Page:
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BLACK HISTORY MONTH

MSU commemorates Black History Month with a variety of February events

Contact: Landon Gibson

STARKVILLE, Miss.—In honor of Black History Month, Mississippi State is presenting a variety of free events on the Starkville campus throughout February, including a Black history exhibit in the Old Main Academic Center’s Louis Burns Brock, Jay Brock and Hank Brock Gallery.

Sponsored by MSU’s African American Studies program and University Archives, the exhibit titled “Nothing New Under the Sun: The History of Black Students at MSU” highlights the university’s Black activism and student life since Dr. Richard Holmes became the first Black student to enroll in the summer of 1965. The month-long showcase depicts the role of Black students on campus and their historical push for institutional change and acceptance.

“Through images and documents from the Afro-American Plus Collection, the papers of Presidents Giles and McComas, and images contributed by the Society of African American Studies and Greek organizations, this exhibit shows the powerful history of Black student leadership on campus. In addition, it highlights recent work done by Black students to change the state flag in 2016, student participation in recent Black Lives Matter peaceful protests, and voter registration campaigns,” said Jessica Perkins Smith, assistant professor for MSU Libraries.

For a comprehensive list of all Black History Month events at MSU, view the schedule of events here or contact the Holmes Cultural Diversity Center at 662-325-2033 for more information. Some highlighted upcoming events include:

—Feb. 2, 6 p.m., MSU Barnes and Noble, “Black History Trivia Night.” Sponsored by Student Activities, Presidents Commission on the Status of Minorities and Omega Psi Phi Fraternity, Inc., attendees will be able to answer trivia questions in order to win prizes.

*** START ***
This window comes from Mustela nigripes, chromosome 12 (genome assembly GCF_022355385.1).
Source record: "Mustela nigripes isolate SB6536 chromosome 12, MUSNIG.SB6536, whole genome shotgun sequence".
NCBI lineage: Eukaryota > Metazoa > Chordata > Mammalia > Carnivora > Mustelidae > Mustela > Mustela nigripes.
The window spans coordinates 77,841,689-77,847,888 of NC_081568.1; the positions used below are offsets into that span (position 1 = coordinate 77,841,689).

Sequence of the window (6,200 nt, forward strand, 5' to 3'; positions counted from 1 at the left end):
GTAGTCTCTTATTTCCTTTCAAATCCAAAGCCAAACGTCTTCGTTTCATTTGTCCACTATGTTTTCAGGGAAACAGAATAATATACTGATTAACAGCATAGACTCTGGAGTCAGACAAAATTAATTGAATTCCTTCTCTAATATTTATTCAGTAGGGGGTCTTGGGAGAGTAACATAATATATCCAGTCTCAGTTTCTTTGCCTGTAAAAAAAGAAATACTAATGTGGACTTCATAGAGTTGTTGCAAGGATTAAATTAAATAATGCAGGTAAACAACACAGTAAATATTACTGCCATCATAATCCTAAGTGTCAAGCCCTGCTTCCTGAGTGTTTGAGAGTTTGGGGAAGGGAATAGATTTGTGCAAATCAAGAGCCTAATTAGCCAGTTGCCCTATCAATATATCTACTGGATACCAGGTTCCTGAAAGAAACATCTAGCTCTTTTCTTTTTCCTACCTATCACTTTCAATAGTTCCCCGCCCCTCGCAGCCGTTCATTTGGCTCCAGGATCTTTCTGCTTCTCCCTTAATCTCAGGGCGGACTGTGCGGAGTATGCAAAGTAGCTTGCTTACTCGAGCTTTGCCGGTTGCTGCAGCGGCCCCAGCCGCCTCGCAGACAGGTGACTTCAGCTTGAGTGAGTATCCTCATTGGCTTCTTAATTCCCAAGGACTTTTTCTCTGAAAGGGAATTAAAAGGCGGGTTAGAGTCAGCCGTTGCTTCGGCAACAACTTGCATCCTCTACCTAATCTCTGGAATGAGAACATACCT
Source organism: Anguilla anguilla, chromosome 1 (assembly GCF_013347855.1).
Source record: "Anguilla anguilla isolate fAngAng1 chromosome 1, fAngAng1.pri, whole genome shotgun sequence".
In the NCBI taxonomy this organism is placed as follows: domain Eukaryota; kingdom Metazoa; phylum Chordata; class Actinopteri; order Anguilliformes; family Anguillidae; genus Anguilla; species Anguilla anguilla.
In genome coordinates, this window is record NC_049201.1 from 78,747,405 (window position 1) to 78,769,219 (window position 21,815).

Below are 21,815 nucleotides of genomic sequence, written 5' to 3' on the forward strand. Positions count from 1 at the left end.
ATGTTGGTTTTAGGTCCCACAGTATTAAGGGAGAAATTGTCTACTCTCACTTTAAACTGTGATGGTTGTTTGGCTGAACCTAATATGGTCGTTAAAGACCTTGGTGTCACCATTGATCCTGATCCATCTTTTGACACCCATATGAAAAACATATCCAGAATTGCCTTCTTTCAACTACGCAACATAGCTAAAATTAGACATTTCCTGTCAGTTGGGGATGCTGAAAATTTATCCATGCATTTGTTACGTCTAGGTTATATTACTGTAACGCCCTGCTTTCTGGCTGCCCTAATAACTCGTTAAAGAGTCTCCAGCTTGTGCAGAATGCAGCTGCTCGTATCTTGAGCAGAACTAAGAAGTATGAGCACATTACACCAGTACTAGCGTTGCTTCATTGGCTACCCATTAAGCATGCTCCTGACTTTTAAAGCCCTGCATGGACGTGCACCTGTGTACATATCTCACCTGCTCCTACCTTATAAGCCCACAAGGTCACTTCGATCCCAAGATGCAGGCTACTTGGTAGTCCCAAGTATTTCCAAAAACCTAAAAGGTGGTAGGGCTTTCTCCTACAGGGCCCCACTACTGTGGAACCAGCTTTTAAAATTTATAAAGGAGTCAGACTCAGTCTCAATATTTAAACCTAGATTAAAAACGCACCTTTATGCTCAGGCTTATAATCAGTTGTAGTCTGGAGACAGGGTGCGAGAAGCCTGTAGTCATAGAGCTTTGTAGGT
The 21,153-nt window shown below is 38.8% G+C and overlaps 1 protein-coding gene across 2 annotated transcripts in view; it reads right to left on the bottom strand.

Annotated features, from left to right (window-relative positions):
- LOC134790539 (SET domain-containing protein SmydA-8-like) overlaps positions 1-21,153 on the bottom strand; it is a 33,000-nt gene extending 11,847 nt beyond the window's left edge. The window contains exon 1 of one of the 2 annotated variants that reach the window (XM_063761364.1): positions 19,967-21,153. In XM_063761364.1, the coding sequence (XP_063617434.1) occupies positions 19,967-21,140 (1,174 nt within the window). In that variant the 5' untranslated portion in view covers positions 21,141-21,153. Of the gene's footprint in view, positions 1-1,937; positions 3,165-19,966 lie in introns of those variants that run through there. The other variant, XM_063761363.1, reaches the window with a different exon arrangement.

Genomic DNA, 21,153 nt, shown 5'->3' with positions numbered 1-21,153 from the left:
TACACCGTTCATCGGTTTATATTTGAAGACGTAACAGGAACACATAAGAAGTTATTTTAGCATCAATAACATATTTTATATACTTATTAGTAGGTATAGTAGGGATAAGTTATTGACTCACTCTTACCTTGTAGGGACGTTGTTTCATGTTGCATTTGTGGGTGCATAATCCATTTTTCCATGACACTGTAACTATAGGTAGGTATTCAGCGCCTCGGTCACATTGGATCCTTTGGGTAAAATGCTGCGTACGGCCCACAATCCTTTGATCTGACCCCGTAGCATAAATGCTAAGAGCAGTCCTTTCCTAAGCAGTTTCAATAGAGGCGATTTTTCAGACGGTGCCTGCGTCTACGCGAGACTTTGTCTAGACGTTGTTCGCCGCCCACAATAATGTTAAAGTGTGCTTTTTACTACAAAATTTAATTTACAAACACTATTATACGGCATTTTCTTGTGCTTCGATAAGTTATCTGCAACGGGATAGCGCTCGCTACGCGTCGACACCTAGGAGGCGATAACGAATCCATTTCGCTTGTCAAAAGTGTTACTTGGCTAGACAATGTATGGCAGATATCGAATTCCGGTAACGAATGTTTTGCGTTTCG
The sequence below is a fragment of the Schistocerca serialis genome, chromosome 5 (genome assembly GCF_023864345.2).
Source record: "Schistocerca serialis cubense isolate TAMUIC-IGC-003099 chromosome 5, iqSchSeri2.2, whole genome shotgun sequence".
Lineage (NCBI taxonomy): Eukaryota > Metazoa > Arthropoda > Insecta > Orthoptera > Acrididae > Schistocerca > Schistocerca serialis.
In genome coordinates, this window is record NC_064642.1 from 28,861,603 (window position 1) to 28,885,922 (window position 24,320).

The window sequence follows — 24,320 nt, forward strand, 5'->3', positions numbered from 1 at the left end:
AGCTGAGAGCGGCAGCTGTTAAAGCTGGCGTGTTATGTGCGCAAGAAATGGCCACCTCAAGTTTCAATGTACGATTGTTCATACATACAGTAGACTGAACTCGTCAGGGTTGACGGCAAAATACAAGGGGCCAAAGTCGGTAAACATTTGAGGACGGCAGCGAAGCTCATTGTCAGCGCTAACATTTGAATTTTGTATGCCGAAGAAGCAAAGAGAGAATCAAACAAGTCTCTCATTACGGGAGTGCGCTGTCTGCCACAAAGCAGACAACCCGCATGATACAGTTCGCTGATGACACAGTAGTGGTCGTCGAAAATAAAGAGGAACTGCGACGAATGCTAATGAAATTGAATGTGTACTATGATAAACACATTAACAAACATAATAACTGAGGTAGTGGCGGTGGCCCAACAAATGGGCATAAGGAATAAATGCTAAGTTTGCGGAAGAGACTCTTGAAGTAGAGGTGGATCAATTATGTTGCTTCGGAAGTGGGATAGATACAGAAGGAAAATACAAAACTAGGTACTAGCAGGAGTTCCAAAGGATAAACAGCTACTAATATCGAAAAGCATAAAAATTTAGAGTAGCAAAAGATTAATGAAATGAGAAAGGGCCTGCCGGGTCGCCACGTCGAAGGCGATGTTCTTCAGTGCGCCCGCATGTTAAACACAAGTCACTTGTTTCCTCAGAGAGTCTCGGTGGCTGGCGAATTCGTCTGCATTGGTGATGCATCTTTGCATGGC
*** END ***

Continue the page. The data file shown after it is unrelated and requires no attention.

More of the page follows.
—Feb. 5, 11 a.m-1 p.m., Drill Field, “Wear Red Day and National Black HIV/AIDS Awareness Day.” Sponsored by Health Promotion and Wellness, students are encouraged to wear the color red.

—Feb. 10, 6 p.m., Taylor Auditorium at 124 McCool Hall, “Black and Blue.” Holmes Cultural Diversity Center and the National Association for the Advancement of Colored People hosts a panel of open discussion with local and regional law enforcement.

—Feb. 15, throughout the day, Virtual panel discussions will be held and can be viewed on the African American Studies website and MSU TV. Follow @msu_aas. Topics include “I Can’t Breathe: Teaching Black History and Anti-Racism Post George Floyd,” “From Gospel to HipHop: A Conversation on Intersections and Impact of Black Music,” “Black in the Ivory,” and “Black in the Military.”

—Feb. 17, 6:30 p.m., MSU’s Gender Studies and African American Studies programs virtually host “What Hood Feminists Want You to Know: An Evening with Mikki Kendall.” Kendall authored the New York Times bestseller “Hood Feminism: Notes from the Women that a Movement Forgot,” which Time magazine listed in their top 100 must-read books of 2020. Additionally, author Ibram X. Kendi rated the work as one of the 10 best political books by Black women in 2020 for The Atlantic. Online registration is available at https://tinyurl.com/y377jctn.

—Feb. 20, 9 a.m.-2 p.m., McCool Hall, “A Seat at the Table” conference sponsored by the Student Association is designed to equip minority students with the skills and confidence to get involved and become campus-wide leaders. Students will gain new skills while networking with other students and professionals. Beginning with a main keynote session followed by a variety of breakout sessions, students can engage in activities centered around diversity and inclusion, professional development and community engagement. Registration is available on Cowbell Connect.

—Feb. 24, 3 p.m., MSU TV live stream, Black History Month Keynote: Kiese Laymon. Laymon will discuss his new edition of “How to Slowly Kill Yourself and Others in America,” with additional comments from Rhodes Scholar Field Brown. A question-and-answer session will follow.

—Feb. 28, 7 p.m., Bettersworth Auditorium at Lee Hall, “A Walk-Through Mississippi Showcase” presented by MSU’s Holmes Cultural Diversity Center. This showcase will take attendees for a “walk” through Mississippi for a cultural extravaganza highlighting forms of Black art including spoken word, monologues, dance and song while honoring the history of African Americans in Mississippi.

MSU is Mississippi’s leading university, available online at www.msstate.edu.